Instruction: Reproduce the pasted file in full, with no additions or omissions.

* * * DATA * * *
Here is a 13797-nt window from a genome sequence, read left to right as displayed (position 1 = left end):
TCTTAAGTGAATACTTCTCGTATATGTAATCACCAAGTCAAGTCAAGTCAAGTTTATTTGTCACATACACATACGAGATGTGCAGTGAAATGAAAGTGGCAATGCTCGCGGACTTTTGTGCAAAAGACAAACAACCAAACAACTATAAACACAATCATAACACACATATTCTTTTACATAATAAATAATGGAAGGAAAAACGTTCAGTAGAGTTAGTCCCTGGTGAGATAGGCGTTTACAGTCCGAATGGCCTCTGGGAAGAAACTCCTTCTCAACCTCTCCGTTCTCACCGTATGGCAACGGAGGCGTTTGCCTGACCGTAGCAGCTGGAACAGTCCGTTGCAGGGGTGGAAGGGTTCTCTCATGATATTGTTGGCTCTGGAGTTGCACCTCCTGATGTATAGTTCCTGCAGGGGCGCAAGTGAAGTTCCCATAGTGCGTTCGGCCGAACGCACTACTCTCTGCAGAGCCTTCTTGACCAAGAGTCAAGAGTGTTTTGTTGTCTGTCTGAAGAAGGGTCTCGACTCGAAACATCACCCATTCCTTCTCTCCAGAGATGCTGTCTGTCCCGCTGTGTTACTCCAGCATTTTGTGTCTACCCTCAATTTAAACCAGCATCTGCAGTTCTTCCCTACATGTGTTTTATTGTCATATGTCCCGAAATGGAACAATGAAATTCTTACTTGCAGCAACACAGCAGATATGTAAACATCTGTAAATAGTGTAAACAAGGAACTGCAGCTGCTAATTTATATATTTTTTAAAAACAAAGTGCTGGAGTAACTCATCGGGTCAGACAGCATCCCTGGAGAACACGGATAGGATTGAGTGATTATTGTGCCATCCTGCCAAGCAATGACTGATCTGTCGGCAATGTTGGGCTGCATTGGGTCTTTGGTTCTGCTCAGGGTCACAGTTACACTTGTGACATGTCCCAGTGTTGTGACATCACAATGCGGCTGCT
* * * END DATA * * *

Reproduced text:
Here is a 13797-nt window from a genome sequence, read left to right as displayed (position 1 = left end):
TCTTAAGTGAATACTTCTCGTATATGTAATCACCAAGTCAAGTCAAGTCAAGTTTATTTGTCACATACACATACGAGATGTGCAGTGAAATGAAAGTGGCAATGCTCGCGGACTTTTGTGCAAAAGACAAACAACCAAACAACTATAAACACAATCATAACACACATATTCTTTTACATAATAAATAATGGAAGGAAAAACGTTCAGTAGAGTTAGTCCCTGGTGAGATAGGCGTTTACAGTCCGAATGGCCTCTGGGAAGAAACTCCTTCTCAACCTCTCCGTTCTCACCGTATGGCAACGGAGGCGTTTGCCTGACCGTAGCAGCTGGAACAGTCCGTTGCAGGGGTGGAAGGGTTCTCTCATGATATTGTTGGCTCTGGAGTTGCACCTCCTGATGTATAGTTCCTGCAGGGGCGCAAGTGAAGTTCCCATAGTGCGTTCGGCCGAACGCACTACTCTCTGCAGAGCCTTCTTGACCAAGAGTCAAGAGTGTTTTGTTGTCTGTCTGAAGAAGGGTCTCGACTCGAAACATCACCCATTCCTTCTCTCCAGAGATGCTGTCTGTCCCGCTGTGTTACTCCAGCATTTTGTGTCTACCCTCAATTTAAACCAGCATCTGCAGTTCTTCCCTACATGTGTTTTATTGTCATATGTCCCGAAATGGAACAATGAAATTCTTACTTGCAGCAACACAGCAGATATGTAAACATCTGTAAATAGTGTAAACAAGGAACTGCAGCTGCTAATTTATATATTTTTTAAAAACAAAGTGCTGGAGTAACTCATCGGGTCAGACAGCATCCCTGGAGAACACGGATAGGATTGAGTGATTATTGTGCCATCCTGCCAAGCAATGACTGATCTGTCGGCAATGTTGGGCTGCATTGGGTCTTTGGTTCTGCTCAGGGTCACAGTTACACTTGTGACATGTCCCAGTGTTGTGACATCACAATGCGGCTGCT